Lithoxyl’s new approach answers quite a lot of questions, but raises a few others. These questions fall into two categories, Design and Background.

## Design questions¶

Some questions are hard because they are ultimately decided by your application’s design. Lithoxyl is mostly an API to instrumentation. There are many right ways.

### What is the difference between failure status and exception status?¶

There are a couple angles to answer this. First, it is pretty rare to set an exception status manually, as exception information is usually populated automatically when there are uncaught exceptions. That contrasts with failure(), which is seen more often.

So when to call failure()? As with many design questions, an example is often best. With an HTTP server, returning a 4xx or even a 503 can be viewed as failures outside of the control of the application, which is performing fine. A 500, on the other hand, is generally unexpected and deserves an exception status.

### Why does Lithoxyl sometimes fail silently?¶

Built-in to the design of Lithoxyl itself, there are several deviations from what one might consider standard practice. With most libraries, one expects that code will “fail fast”. However, failing fast does not work well for instrumentation code.

Lithoxyl assumes that you are instrumenting a system which has behavior other than logging and statistics collection. Your system’s primary functions take priority. Instrumentation must degrade gracefully.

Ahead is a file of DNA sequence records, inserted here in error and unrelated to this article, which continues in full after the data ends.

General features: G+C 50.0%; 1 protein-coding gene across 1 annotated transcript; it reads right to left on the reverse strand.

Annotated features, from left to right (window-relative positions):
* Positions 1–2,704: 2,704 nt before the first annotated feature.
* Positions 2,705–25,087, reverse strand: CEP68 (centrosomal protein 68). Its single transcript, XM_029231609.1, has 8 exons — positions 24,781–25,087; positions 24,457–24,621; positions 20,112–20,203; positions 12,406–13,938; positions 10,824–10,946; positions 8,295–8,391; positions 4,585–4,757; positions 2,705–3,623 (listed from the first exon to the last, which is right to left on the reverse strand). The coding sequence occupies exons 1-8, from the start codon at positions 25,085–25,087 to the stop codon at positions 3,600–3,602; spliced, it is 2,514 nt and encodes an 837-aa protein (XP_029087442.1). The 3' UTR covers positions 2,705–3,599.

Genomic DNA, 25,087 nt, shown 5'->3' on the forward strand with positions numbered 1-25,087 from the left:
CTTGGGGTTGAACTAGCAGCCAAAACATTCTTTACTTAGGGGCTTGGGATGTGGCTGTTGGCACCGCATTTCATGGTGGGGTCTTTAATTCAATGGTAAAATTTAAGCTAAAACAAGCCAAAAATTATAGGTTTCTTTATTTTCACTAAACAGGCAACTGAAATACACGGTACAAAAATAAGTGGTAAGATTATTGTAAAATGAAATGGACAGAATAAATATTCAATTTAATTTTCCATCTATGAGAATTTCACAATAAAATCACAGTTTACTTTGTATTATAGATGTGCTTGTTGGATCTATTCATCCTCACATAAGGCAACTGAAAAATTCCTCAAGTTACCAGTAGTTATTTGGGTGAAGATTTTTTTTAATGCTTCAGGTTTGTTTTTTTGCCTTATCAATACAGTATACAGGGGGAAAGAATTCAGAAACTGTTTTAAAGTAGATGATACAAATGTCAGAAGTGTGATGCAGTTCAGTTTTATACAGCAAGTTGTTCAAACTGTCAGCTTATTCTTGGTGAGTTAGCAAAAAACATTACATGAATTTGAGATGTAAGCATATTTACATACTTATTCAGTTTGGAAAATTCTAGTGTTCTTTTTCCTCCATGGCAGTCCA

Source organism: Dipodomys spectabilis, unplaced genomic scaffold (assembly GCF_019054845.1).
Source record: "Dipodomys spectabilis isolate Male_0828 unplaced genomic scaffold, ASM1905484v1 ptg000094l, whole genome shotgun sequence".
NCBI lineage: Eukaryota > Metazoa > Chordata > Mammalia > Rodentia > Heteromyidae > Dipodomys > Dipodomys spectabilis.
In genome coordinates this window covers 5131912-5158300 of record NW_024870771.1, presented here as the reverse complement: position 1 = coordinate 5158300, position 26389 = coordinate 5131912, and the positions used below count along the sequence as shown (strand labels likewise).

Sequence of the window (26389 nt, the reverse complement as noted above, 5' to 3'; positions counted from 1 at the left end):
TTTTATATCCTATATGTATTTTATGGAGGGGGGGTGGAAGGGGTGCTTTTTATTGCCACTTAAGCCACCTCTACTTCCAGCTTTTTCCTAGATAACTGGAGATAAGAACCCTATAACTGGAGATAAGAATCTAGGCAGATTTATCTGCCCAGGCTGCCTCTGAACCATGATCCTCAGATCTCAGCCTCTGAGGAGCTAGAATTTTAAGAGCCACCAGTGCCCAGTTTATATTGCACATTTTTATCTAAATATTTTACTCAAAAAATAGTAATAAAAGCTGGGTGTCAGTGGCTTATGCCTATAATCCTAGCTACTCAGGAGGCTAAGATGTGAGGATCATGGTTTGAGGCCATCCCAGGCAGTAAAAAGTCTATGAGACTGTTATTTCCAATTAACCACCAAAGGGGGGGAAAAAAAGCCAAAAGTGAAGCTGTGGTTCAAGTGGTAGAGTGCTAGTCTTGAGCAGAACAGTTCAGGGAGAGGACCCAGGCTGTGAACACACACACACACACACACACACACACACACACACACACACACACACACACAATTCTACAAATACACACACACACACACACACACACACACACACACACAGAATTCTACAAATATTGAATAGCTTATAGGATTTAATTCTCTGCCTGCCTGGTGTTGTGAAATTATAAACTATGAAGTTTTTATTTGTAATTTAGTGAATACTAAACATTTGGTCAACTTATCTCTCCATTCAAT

This means if your message is malformed Lithoxyl will do its best to output the most that it can and no exception will be raised. If your logging service is down, maybe the Sink queues the message, but eventually that queues bounds will be overrun and messages may silently drop.

This graceful degradation takes place at all the runtime integration points, i.e., action usage within your application code. For Sink and Logger configuration, actions which are typically performed at startup and import time, exceptions are still raised as usual. In fact, it is considered good Lithoxyl practice to forward-check these configurations. This means checking that callable arguments are

If you discover a runtime scenario that should degrade with more grace or a configuration-time scenario which could prevent runtime failures through more forward checking, please do file an issue.

## Background questions¶

Unlike the design questions above, background questions relate to just the objective facts.

### What’s with the name, Lithoxyl, what’s that even mean?¶

Lithoxyl is a geological term for petrified wood. Fossilized trees. Rock-solid logs.